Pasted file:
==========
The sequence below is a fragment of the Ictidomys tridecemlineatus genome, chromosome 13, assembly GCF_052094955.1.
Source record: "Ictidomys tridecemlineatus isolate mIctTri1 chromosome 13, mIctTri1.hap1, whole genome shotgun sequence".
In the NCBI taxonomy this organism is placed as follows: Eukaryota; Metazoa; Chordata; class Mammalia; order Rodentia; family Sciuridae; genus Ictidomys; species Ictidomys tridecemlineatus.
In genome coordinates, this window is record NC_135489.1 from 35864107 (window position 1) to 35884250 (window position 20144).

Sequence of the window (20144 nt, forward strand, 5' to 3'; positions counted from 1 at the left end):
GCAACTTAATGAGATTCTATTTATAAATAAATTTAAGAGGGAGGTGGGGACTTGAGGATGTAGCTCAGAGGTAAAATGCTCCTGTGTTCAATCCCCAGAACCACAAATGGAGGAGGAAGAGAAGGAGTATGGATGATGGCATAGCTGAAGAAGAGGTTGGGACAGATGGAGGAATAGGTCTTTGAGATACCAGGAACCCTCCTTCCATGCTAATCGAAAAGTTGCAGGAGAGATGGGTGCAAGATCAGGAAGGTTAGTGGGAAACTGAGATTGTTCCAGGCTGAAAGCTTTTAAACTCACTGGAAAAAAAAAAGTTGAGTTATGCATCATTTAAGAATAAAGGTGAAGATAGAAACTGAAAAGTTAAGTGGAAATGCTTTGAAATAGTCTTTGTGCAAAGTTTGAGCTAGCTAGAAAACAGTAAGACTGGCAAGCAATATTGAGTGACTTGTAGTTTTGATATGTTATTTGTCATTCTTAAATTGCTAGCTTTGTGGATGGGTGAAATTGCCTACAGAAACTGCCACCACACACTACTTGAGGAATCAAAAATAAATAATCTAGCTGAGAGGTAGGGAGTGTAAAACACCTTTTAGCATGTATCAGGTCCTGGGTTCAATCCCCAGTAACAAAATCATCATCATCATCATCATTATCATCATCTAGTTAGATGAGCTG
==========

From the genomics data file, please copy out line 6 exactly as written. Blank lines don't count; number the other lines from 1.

GCAACTTAATGAGATTCTATTTATAAATAAATTTAAGAGGGAGGTGGGGACTTGAGGATGTAGCTCAGAGGTAAAATGCTCCTGTGTTCAATCCCCAGAACCACAAATGGAGGAGGAAGAGAAGGAGTATGGATGATGGCATAGCTGAAGAAGAGGTTGGGACAGATGGAGGAATAGGTCTTTGAGATACCAGGAACCCTCCTTCCATGCTAATCGAAAAGTTGCAGGAGAGATGGGTGCAAGATCAGGAAGGTTAGTGGGAAACTGAGATTGTTCCAGGCTGAAAGCTTTTAAACTCACTGGAAAAAAAAAAGTTGAGTTATGCATCATTTAAGAATAAAGGTGAAGATAGAAACTGAAAAGTTAAGTGGAAATGCTTTGAAATAGTCTTTGTGCAAAGTTTGAGCTAGCTAGAAAACAGTAAGACTGGCAAGCAATATTGAGTGACTTGTAGTTTTGATATGTTATTTGTCATTCTTAAATTGCTAGCTTTGTGGATGGGTGAAATTGCCTACAGAAACTGCCACCACACACTACTTGAGGAATCAAAAATAAATAATCTAGCTGAGAGGTAGGGAGTGTAAAACACCTTTTAGCATGTATCAGGTCCTGGGTTCAATCCCCAGTAACAAAATCATCATCATCATCATCATTATCATCATCTAGTTAGATGAGCTG